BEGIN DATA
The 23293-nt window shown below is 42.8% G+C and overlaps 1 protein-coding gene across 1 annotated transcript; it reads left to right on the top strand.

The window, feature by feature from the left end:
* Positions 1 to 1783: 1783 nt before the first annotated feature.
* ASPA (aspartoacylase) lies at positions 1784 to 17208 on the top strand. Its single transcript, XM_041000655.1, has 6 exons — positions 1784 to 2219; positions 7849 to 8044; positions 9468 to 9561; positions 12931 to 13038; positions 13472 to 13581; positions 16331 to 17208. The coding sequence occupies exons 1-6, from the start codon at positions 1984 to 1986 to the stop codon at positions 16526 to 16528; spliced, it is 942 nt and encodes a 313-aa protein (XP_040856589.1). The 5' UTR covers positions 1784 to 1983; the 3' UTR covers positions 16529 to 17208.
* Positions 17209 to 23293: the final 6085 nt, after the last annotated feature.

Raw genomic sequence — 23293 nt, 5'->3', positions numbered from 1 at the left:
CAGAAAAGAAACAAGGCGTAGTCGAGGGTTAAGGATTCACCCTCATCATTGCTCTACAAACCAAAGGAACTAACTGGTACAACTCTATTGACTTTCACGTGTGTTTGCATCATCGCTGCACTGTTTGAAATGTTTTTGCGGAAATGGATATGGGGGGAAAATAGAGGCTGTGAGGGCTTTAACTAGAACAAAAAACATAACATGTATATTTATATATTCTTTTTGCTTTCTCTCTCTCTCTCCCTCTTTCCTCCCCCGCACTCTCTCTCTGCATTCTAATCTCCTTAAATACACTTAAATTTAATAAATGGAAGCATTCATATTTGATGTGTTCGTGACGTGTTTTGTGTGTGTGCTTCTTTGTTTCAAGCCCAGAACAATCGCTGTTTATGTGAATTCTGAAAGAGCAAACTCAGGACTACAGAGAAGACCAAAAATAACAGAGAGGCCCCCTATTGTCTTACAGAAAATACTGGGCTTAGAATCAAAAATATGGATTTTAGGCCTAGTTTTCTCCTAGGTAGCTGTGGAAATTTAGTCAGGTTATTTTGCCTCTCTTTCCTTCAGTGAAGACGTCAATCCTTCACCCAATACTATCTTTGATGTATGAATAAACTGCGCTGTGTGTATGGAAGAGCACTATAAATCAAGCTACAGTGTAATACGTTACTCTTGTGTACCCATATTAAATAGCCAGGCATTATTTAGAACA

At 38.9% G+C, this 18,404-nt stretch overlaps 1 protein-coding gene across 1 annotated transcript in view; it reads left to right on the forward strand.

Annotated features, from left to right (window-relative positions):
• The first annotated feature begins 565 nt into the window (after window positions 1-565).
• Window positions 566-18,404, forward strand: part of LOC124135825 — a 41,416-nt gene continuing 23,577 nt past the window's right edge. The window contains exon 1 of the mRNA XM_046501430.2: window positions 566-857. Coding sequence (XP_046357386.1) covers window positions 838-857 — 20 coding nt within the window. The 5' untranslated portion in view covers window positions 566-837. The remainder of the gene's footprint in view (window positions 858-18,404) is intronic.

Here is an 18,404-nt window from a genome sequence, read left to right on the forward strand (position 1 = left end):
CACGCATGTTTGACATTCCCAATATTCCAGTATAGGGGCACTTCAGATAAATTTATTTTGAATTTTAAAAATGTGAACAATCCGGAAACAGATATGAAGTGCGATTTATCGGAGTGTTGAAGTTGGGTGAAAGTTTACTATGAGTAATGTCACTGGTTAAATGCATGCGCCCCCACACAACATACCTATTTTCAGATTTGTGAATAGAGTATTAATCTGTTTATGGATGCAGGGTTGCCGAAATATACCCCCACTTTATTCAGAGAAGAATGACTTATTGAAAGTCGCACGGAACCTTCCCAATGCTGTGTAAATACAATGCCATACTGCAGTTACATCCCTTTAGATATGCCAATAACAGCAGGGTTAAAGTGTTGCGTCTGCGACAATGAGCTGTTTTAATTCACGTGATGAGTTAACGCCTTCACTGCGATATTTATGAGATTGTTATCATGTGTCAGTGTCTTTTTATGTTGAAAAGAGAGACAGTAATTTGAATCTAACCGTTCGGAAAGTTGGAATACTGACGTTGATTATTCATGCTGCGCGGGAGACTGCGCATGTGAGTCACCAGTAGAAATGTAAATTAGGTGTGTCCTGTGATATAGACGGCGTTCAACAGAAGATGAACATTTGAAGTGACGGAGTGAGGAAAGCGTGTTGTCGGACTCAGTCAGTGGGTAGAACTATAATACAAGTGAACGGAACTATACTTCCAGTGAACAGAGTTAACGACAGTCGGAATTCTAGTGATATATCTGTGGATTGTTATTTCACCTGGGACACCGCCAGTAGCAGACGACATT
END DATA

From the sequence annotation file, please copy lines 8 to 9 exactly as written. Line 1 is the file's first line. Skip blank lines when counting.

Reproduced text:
At 38.9% G+C, this 18,404-nt stretch overlaps 1 protein-coding gene across 1 annotated transcript in view; it reads left to right on the forward strand.

Annotated features, from left to right (window-relative positions):